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Permanent link (DOI): https://doi.org/10.7939/R3W88Q

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Robust Learning Algorithms for Bioengineering Systems Open Access

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Other title
Subject/Keyword
Bioreactor System
Gene Network
Modeling
Fault Detection
Statistical Methods
Monitoring
Transplant Rejection
Type of item
Thesis
Degree grantor
University of Alberta
Author or creator
Nadadoor Srinivasan, Venkat R.
Supervisor and department
Ben-Zvi, Amos (Chemical and Materials Engineering)
Shah, Sirish (Chemical and Materials Engineering)
Examining committee member and department
Bonvin, Dominique (Automation Control Laboratory, EPFL)
McCaffrey, William (Chemical and Materials Engineering)
Shah, Sirish (Chemical and Materials Engineering)
Chen, Tongwen (Electrical and Computer Engineering)
Ben-Zvi, Amos (Chemical and Materials Engineering)
Department
Department of Chemical and Materials Engineering
Specialization

Date accepted
2011-11-29T21:39:31Z
Graduation date
2012-06
Degree
Doctor of Philosophy
Degree level
Doctoral
Abstract
Biological engineering is a domain of study that involves applying known engineering principles to biological systems. Qualitative studies in the field of biology have undergone tremendous advancements in the last two decades but quantitation is still in its early stages due to various complexities involved in its design, control, and operation. The current state of research in the field of bioengineering involves mostly elementary quantitation of biological systems without a strong grasp into the fundamentals of engineering. Advanced learning algorithms can help overcome some of the problems generally associated with biological systems including model complexity, noisy measurements, and data scarcity. In the current study, bioengineering problems are viewed from process system engineering perspective with a focus on three aspects: modeling, monitoring, and fault detection. The three representative bioengineering problems chosen to cover the three aforementioned aspects are: Modeling a gene network: Accurate inference of gene network can provide information that can lead to new ideas for treating complex diseases. A novel algorithm for building gene networks from microarray datasets using a first principles differential equations model is proposed. The proposed algorithm was able to obtain a good estimate of the gene connectivity matrix for an experimental dataset on a nine gene network in Eschericia coli. Monitoring a microalgal bioreactor system: Monitoring of process conditions in algal cultures helps in maximizing oil productivity. A support vector regression based algorithm is proposed for monitoring the culture conditions of an algal bioreactor system. The multivariate sensor built using an experimental dataset gave good predictions for the concentrations of biomass, glucose and percentage oil content. Detection of transplant rejection: Early detection of graft rejection is mandatory to effectively treat and prevent cardiac dysfunction. An algorithm based on hypothesis testing is proposed for detecting biomarkers useful for detection of rejection. The chosen biomarkers are validated on publicly available microarray datasets. For these datasets, the biomarkers obtained based on the proposed method were able to achieve a good separation between the successful and failed transplant classes. The methodologies and strategies proposed in this thesis have helped in the modeling, monitoring, and fault detection of bioengineering systems.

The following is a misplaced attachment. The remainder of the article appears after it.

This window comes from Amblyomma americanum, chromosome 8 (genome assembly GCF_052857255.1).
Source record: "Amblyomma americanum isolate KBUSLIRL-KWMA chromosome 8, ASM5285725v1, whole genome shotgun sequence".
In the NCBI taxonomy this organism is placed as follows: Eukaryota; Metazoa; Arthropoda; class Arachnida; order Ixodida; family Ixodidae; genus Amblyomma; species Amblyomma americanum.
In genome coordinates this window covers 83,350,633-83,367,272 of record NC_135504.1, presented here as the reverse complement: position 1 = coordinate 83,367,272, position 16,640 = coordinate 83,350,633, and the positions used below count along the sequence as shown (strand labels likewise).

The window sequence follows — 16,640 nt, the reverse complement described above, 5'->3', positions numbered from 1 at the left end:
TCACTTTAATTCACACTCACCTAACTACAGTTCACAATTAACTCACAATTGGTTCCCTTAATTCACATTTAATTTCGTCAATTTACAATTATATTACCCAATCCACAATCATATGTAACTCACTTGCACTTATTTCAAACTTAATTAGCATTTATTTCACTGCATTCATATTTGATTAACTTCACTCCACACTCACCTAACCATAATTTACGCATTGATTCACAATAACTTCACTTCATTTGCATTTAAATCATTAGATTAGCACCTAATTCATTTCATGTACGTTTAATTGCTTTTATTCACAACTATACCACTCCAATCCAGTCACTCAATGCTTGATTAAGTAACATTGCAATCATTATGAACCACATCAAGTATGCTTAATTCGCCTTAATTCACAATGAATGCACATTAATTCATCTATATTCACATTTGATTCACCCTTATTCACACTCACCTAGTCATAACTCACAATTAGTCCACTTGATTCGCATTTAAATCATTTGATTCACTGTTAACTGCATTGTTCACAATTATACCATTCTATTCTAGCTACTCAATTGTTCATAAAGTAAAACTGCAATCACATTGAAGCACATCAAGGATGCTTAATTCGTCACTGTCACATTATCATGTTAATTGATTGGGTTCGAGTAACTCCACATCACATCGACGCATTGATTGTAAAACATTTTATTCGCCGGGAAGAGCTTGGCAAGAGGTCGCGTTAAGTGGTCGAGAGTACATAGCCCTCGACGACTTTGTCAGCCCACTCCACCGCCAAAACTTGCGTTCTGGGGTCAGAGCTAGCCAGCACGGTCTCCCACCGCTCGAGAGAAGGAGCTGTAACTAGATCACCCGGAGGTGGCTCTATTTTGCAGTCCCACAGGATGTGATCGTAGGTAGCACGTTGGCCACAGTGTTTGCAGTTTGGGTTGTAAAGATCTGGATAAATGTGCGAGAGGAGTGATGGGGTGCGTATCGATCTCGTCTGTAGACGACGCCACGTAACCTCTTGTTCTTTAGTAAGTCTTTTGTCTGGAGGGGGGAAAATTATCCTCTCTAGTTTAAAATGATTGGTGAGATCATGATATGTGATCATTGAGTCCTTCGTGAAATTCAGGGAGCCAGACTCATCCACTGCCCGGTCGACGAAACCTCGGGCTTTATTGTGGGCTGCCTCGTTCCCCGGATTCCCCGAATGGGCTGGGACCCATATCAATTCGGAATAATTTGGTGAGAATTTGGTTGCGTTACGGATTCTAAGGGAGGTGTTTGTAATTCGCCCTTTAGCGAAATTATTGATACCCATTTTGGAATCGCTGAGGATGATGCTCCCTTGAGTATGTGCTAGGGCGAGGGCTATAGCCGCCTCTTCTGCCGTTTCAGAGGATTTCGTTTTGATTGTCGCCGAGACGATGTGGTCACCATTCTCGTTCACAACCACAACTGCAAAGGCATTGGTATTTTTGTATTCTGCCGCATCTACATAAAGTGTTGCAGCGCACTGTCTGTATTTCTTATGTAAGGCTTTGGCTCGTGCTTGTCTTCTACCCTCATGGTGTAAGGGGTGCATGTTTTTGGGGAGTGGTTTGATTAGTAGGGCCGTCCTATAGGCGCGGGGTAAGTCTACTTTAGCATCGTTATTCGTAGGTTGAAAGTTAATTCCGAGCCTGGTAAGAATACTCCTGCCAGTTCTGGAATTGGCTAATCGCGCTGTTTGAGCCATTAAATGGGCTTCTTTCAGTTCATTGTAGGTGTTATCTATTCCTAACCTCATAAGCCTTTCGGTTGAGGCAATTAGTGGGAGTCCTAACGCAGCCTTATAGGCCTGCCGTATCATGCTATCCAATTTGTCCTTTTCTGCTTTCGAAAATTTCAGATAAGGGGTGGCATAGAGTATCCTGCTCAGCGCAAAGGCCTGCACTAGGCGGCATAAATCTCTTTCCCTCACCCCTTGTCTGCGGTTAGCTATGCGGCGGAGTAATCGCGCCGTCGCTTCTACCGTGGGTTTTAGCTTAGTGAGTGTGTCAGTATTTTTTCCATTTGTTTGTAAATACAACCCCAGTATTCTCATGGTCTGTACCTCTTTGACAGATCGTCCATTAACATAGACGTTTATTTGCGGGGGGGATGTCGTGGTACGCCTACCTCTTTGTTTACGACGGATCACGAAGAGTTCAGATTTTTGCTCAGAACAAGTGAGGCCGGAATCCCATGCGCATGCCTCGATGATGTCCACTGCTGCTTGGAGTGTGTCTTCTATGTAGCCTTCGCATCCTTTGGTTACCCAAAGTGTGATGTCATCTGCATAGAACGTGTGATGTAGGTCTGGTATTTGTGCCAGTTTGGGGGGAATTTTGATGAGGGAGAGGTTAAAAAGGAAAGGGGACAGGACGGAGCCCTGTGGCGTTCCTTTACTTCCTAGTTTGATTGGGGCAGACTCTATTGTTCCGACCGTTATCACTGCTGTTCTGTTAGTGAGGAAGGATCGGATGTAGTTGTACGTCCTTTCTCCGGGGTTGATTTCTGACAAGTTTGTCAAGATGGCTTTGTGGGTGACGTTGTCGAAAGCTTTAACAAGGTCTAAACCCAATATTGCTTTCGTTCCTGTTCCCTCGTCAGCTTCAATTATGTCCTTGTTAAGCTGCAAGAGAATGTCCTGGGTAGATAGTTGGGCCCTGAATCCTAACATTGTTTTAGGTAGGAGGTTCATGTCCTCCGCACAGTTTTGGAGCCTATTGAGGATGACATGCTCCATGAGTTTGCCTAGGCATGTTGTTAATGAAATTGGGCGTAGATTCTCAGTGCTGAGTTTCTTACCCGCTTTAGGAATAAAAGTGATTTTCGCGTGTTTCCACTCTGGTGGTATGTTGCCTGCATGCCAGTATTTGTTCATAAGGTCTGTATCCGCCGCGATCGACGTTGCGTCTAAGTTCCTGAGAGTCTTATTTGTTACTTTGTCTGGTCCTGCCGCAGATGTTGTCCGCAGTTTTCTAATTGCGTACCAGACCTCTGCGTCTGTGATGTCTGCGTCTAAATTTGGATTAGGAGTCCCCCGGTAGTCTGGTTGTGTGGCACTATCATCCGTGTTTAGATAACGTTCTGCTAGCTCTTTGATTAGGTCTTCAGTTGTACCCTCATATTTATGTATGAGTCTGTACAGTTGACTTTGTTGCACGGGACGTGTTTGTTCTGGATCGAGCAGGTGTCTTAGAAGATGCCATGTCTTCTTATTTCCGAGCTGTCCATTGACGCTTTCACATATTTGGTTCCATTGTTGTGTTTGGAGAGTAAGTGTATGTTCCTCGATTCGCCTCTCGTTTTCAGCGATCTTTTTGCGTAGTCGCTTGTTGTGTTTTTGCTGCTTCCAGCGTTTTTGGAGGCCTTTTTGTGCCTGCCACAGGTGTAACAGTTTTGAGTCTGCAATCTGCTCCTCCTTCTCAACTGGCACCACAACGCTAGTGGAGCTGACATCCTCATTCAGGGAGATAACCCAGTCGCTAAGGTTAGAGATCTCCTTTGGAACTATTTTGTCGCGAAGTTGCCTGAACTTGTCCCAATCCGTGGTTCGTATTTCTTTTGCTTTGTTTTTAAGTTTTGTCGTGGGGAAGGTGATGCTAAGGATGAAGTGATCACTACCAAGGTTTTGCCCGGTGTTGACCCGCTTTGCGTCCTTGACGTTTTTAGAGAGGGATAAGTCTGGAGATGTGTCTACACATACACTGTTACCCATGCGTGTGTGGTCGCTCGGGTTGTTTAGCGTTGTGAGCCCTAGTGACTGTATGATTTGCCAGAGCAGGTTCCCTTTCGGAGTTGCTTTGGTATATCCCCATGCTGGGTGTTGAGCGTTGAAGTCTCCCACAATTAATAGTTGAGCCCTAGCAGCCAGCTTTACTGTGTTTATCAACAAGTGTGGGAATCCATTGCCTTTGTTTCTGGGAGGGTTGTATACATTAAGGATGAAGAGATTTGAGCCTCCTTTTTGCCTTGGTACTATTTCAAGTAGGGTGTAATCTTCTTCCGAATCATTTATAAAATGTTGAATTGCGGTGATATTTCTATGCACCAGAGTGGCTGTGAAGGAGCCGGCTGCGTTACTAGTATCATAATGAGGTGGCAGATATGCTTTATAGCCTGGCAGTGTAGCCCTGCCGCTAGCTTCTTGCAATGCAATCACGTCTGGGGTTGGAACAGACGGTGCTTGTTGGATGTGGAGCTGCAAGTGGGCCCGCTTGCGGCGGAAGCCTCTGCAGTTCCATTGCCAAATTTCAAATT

Language
English
DOI
doi:10.7939/R3W88Q
Rights
License granted by Venkat Nadadoor (venkat@ualberta.ca) on 2011-11-28T23:41:28Z (GMT): Permission is hereby granted to the University of Alberta Libraries to reproduce single copies of this thesis and to lend or sell such copies for private, scholarly or scientific research purposes only. Where the thesis is converted to, or otherwise made available in digital form, the University of Alberta will advise potential users of the thesis of the above terms. The author reserves all other publication and other rights in association with the copyright in the thesis, and except as herein provided, neither the thesis nor any substantial portion thereof may be printed or otherwise reproduced in any material form whatsoever without the author's prior written permission.
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